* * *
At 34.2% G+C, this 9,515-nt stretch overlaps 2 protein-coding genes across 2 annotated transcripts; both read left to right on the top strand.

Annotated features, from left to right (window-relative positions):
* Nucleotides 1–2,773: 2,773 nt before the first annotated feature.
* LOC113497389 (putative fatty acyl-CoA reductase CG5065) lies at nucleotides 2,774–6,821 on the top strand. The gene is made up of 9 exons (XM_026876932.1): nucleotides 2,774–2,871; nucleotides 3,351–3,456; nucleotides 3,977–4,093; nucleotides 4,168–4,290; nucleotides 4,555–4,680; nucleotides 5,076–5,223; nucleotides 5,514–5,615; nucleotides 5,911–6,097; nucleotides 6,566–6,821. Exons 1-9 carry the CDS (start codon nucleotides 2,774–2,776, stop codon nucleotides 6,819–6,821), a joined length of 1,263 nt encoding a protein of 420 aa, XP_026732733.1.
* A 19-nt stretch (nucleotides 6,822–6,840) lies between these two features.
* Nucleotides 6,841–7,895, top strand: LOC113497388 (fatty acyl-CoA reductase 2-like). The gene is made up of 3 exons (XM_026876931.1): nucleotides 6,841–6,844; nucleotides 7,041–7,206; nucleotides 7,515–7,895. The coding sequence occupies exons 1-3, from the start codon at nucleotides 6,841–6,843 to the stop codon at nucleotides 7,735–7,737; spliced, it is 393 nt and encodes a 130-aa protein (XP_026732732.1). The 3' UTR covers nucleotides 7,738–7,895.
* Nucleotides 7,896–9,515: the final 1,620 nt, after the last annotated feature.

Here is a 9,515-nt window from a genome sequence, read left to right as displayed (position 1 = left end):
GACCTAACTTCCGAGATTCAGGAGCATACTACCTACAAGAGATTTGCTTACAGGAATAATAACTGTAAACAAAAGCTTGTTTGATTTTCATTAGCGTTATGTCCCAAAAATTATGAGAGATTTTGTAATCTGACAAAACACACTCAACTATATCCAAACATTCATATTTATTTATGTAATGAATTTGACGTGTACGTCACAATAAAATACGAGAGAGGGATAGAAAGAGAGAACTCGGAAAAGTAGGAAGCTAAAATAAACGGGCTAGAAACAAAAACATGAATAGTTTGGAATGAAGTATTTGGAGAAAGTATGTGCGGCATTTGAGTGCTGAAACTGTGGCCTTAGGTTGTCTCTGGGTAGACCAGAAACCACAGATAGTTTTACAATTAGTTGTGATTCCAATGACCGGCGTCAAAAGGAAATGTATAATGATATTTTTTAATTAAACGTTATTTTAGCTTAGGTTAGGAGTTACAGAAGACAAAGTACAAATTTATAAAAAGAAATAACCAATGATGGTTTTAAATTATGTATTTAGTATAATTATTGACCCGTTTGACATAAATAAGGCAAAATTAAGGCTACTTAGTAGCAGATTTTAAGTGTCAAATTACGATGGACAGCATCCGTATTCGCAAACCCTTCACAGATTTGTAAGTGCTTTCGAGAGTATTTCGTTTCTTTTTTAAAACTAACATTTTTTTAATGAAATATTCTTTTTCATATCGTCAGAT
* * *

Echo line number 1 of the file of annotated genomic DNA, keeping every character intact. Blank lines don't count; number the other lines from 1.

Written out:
At 34.2% G+C, this 9,515-nt stretch overlaps 2 protein-coding genes across 2 annotated transcripts; both read left to right on the top strand.